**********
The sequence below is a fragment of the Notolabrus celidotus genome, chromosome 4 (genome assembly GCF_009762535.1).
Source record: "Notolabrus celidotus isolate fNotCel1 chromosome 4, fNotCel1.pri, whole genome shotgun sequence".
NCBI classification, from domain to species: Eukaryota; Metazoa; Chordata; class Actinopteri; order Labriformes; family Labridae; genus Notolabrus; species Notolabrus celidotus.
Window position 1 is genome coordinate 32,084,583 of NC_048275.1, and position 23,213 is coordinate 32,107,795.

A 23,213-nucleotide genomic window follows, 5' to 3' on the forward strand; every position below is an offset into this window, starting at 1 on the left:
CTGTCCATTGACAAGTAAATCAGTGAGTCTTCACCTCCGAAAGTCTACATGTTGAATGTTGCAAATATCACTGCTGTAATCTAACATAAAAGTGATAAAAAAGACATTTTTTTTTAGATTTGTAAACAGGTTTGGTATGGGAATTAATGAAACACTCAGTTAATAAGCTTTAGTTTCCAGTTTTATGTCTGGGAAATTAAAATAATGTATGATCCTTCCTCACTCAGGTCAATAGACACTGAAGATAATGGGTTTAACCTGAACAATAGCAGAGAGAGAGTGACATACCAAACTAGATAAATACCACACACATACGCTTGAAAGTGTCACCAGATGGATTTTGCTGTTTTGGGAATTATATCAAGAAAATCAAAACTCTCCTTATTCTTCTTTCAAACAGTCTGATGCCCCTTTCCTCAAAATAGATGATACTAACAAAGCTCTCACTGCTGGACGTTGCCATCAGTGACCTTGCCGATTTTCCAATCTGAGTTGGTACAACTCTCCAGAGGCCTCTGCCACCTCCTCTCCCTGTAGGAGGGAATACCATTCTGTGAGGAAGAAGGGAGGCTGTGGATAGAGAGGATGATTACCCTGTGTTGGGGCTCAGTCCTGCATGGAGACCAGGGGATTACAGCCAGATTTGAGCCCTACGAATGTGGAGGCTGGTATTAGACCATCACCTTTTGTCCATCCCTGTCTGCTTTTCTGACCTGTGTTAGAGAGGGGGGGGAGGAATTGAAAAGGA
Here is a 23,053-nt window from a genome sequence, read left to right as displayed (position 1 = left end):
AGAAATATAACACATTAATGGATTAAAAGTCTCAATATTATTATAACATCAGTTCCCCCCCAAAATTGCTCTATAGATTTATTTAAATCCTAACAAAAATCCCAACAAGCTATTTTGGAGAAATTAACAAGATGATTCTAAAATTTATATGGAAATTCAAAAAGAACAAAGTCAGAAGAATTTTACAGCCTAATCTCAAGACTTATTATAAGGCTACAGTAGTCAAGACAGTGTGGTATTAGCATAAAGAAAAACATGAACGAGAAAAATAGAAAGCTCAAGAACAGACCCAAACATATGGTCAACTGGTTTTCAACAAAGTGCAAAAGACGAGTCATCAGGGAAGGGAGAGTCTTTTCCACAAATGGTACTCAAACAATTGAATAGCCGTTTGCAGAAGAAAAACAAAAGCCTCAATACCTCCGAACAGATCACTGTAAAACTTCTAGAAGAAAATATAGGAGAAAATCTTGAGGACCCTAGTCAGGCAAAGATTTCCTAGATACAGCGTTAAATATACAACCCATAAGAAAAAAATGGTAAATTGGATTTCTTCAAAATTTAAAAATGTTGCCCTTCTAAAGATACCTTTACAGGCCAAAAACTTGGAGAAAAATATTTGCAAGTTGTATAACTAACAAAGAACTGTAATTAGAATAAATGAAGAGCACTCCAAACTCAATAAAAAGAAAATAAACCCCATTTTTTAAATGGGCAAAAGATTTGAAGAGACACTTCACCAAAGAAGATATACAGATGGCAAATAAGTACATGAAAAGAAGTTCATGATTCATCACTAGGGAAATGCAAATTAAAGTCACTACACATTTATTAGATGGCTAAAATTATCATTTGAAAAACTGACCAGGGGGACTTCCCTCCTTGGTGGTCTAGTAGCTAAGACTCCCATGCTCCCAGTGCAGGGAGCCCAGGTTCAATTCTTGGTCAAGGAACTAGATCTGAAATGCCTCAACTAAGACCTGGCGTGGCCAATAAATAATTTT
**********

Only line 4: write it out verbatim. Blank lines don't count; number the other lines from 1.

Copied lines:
Window position 1 is genome coordinate 32,084,583 of NC_048275.1, and position 23,213 is coordinate 32,107,795.